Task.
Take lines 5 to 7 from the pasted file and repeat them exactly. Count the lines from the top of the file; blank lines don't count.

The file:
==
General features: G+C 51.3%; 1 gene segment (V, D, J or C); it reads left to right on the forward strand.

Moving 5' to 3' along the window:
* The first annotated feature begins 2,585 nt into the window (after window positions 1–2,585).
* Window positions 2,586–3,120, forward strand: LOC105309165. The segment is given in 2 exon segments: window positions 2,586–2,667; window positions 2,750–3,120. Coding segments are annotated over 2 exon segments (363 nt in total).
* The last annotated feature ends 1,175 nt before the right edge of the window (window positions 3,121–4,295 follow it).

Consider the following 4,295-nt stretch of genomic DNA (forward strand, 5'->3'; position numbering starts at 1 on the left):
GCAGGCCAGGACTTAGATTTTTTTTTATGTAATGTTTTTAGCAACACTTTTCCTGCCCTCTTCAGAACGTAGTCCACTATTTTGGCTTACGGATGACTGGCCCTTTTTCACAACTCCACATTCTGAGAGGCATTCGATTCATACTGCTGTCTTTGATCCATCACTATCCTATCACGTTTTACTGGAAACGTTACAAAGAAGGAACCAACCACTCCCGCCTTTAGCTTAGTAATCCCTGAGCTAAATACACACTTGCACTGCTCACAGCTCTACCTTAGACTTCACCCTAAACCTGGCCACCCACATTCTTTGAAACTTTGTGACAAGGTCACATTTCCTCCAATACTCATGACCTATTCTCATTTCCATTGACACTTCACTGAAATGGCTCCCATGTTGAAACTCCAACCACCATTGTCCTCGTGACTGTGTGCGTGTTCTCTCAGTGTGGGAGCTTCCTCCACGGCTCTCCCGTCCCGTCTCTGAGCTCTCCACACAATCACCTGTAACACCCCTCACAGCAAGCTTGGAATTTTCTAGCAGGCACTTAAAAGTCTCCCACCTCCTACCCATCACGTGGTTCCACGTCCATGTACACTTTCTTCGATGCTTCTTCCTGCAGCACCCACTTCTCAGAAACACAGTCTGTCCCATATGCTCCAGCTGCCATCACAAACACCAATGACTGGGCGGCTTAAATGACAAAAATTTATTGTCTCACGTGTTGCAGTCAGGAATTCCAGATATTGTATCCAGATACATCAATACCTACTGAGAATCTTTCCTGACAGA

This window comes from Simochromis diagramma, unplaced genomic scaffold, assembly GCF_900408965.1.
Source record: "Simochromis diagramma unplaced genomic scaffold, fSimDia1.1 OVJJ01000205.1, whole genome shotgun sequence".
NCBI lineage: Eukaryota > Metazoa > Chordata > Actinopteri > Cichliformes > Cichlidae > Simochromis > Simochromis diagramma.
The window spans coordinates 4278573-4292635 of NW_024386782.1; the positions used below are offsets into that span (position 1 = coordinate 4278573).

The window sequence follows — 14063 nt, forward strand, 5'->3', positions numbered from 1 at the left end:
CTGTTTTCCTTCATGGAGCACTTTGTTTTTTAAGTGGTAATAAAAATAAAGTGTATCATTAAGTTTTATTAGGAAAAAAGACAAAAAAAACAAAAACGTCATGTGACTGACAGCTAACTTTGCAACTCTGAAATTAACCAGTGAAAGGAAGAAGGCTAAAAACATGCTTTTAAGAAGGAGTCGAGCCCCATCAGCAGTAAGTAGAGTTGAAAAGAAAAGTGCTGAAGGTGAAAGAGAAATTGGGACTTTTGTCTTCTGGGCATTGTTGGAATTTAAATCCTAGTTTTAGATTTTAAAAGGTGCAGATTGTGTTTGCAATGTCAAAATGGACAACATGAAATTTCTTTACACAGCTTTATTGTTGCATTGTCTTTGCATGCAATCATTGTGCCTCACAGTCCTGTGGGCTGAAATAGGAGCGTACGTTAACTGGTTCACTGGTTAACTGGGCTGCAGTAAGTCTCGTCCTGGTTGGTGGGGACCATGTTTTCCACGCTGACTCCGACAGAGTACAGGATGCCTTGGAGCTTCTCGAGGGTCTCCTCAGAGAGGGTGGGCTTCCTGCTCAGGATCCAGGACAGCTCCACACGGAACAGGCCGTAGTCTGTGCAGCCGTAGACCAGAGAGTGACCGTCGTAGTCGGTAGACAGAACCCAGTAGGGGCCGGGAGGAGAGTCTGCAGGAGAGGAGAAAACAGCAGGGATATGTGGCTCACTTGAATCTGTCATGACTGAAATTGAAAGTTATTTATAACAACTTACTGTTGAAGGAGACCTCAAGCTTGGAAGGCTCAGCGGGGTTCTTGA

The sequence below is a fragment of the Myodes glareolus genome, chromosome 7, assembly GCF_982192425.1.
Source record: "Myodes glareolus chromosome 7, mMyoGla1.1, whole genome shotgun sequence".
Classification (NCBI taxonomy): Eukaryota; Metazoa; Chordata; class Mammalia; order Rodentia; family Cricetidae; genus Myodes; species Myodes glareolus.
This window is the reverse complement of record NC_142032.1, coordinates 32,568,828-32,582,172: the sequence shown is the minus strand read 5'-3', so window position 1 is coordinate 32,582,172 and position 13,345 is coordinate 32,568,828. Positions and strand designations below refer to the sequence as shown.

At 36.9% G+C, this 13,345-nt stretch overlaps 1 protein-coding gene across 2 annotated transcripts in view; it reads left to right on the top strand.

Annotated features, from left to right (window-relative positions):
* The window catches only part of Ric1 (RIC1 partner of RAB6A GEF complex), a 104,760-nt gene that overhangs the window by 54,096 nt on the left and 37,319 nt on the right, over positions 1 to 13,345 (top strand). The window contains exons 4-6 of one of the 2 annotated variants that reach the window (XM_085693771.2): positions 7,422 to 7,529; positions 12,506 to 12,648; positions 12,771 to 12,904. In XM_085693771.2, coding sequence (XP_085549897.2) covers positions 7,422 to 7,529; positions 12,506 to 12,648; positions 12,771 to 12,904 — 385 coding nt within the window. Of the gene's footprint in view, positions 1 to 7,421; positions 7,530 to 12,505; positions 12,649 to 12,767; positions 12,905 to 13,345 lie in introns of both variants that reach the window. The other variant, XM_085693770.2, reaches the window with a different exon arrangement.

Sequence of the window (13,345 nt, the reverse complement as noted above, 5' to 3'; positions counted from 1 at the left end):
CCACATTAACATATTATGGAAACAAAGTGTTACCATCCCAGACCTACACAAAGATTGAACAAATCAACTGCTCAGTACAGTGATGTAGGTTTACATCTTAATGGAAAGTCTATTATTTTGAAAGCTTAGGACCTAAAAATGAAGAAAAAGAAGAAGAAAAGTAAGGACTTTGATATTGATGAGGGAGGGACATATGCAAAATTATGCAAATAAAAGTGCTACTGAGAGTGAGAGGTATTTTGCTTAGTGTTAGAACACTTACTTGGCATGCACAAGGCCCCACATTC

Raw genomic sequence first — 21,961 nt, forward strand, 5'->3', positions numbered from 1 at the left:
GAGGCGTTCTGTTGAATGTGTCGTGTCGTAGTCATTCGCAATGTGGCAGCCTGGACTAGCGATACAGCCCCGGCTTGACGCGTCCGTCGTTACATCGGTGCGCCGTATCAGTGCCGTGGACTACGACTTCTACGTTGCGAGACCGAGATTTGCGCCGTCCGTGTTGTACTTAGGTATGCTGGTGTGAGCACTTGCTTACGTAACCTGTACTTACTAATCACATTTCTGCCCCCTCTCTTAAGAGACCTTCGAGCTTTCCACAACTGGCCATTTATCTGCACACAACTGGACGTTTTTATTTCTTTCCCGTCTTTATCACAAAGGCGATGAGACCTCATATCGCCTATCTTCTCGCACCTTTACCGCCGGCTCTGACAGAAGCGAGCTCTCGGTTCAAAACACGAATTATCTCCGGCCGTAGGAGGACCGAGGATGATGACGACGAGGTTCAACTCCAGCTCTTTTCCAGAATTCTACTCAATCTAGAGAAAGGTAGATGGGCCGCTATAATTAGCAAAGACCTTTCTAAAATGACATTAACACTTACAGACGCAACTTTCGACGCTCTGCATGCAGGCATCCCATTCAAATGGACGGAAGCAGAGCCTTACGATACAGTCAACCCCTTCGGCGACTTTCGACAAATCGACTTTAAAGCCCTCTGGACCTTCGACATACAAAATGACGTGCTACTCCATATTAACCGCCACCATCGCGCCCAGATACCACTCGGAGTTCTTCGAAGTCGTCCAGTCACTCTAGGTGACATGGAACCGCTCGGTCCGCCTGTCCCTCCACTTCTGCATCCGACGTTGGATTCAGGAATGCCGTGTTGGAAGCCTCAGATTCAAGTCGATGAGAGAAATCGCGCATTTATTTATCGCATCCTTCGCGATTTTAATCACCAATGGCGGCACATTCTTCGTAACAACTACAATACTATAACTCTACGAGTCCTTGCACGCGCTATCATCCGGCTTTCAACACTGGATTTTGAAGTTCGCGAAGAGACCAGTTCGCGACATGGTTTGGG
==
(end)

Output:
* The last annotated feature ends 1,175 nt before the right edge of the window (window positions 3,121–4,295 follow it).

Consider the following 4,295-nt stretch of genomic DNA (forward strand, 5'->3'; position numbering starts at 1 on the left):
GCAGGCCAGGACTTAGATTTTTTTTTATGTAATGTTTTTAGCAACACTTTTCCTGCCCTCTTCAGAACGTAGTCCACTATTTTGGCTTACGGATGACTGGCCCTTTTTCACAACTCCACATTCTGAGAGGCATTCGATTCATACTGCTGTCTTTGATCCATCACTATCCTATCACGTTTTACTGGAAACGTTACAAAGAAGGAACCAACCACTCCCGCCTTTAGCTTAGTAATCCCTGAGCTAAATACACACTTGCACTGCTCACAGCTCTACCTTAGACTTCACCCTAAACCTGGCCACCCACATTCTTTGAAACTTTGTGACAAGGTCACATTTCCTCCAATACTCATGACCTATTCTCATTTCCATTGACACTTCACTGAAATGGCTCCCATGTTGAAACTCCAACCACCATTGTCCTCGTGACTGTGTGCGTGTTCTCTCAGTGTGGGAGCTTCCTCCACGGCTCTCCCGTCCCGTCTCTGAGCTCTCCACACAATCACCTGTAACACCCCTCACAGCAAGCTTGGAATTTTCTAGCAGGCACTTAAAAGTCTCCCACCTCCTACCCATCACGTGGTTCCACGTCCATGTACACTTTCTTCGATGCTTCTTCCTGCAGCACCCACTTCTCAGAAACACAGTCTGTCCCATATGCTCCAGCTGCCATCACAAACACCAATGACTGGGCGGCTTAAATGACAAAAATTTATTGTCTCACGTGTTGCAGTCAGGAATTCCAGATATTGTATCCAGATACATCAATACCTACTGAGAATCTTTCCTGACAGA